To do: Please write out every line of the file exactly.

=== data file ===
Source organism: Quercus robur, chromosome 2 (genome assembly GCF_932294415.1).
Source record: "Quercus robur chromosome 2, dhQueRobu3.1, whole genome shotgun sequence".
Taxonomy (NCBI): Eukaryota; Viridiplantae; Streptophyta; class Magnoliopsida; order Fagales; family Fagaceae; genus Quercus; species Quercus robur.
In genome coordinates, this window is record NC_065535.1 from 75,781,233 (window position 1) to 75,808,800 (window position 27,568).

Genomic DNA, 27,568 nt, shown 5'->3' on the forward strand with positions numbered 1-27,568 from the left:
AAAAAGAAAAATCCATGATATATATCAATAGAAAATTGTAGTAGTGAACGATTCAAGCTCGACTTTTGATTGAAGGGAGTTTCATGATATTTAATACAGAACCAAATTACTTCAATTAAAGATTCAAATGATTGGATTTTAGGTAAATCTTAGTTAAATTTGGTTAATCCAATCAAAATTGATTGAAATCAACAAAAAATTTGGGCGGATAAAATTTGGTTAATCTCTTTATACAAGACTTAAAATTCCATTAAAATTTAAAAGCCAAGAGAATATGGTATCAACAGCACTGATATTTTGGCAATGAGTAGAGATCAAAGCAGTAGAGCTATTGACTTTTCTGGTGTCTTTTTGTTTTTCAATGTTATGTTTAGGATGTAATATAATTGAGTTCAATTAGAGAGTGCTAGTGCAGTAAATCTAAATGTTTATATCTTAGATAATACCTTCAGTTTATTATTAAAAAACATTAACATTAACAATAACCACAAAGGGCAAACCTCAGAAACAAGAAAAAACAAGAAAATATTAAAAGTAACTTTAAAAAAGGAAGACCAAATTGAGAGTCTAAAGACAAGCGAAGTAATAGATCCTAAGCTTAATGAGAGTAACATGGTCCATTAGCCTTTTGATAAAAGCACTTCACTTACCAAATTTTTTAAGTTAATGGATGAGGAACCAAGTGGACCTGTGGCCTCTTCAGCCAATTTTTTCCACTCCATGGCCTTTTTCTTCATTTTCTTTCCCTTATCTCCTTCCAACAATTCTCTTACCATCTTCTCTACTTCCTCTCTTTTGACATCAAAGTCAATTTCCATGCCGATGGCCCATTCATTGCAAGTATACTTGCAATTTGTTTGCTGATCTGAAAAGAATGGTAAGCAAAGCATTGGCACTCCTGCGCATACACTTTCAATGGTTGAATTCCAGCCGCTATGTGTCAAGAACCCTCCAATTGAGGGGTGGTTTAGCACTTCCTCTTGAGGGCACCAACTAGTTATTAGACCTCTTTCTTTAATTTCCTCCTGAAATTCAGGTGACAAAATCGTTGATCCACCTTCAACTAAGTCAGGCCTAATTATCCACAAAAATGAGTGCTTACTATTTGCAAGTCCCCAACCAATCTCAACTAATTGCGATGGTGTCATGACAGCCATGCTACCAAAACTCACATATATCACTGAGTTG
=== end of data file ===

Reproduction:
Source organism: Quercus robur, chromosome 2 (genome assembly GCF_932294415.1).
Source record: "Quercus robur chromosome 2, dhQueRobu3.1, whole genome shotgun sequence".
Taxonomy (NCBI): Eukaryota; Viridiplantae; Streptophyta; class Magnoliopsida; order Fagales; family Fagaceae; genus Quercus; species Quercus robur.
In genome coordinates, this window is record NC_065535.1 from 75,781,233 (window position 1) to 75,808,800 (window position 27,568).

Genomic DNA, 27,568 nt, shown 5'->3' on the forward strand with positions numbered 1-27,568 from the left:
AAAAAGAAAAATCCATGATATATATCAATAGAAAATTGTAGTAGTGAACGATTCAAGCTCGACTTTTGATTGAAGGGAGTTTCATGATATTTAATACAGAACCAAATTACTTCAATTAAAGATTCAAATGATTGGATTTTAGGTAAATCTTAGTTAAATTTGGTTAATCCAATCAAAATTGATTGAAATCAACAAAAAATTTGGGCGGATAAAATTTGGTTAATCTCTTTATACAAGACTTAAAATTCCATTAAAATTTAAAAGCCAAGAGAATATGGTATCAACAGCACTGATATTTTGGCAATGAGTAGAGATCAAAGCAGTAGAGCTATTGACTTTTCTGGTGTCTTTTTGTTTTTCAATGTTATGTTTAGGATGTAATATAATTGAGTTCAATTAGAGAGTGCTAGTGCAGTAAATCTAAATGTTTATATCTTAGATAATACCTTCAGTTTATTATTAAAAAACATTAACATTAACAATAACCACAAAGGGCAAACCTCAGAAACAAGAAAAAACAAGAAAATATTAAAAGTAACTTTAAAAAAGGAAGACCAAATTGAGAGTCTAAAGACAAGCGAAGTAATAGATCCTAAGCTTAATGAGAGTAACATGGTCCATTAGCCTTTTGATAAAAGCACTTCACTTACCAAATTTTTTAAGTTAATGGATGAGGAACCAAGTGGACCTGTGGCCTCTTCAGCCAATTTTTTCCACTCCATGGCCTTTTTCTTCATTTTCTTTCCCTTATCTCCTTCCAACAATTCTCTTACCATCTTCTCTACTTCCTCTCTTTTGACATCAAAGTCAATTTCCATGCCGATGGCCCATTCATTGCAAGTATACTTGCAATTTGTTTGCTGATCTGAAAAGAATGGTAAGCAAAGCATTGGCACTCCTGCGCATACACTTTCAATGGTTGAATTCCAGCCGCTATGTGTCAAGAACCCTCCAATTGAGGGGTGGTTTAGCACTTCCTCTTGAGGGCACCAACTAGTTATTAGACCTCTTTCTTTAATTTCCTCCTGAAATTCAGGTGACAAAATCGTTGATCCACCTTCAACTAAGTCAGGCCTAATTATCCACAAAAATGAGTGCTTACTATTTGCAAGTCCCCAACCAATCTCAACTAATTGCGATGGTGTCATGACAGCCATGCTACCAAAACTCACATATATCACTGAGTTG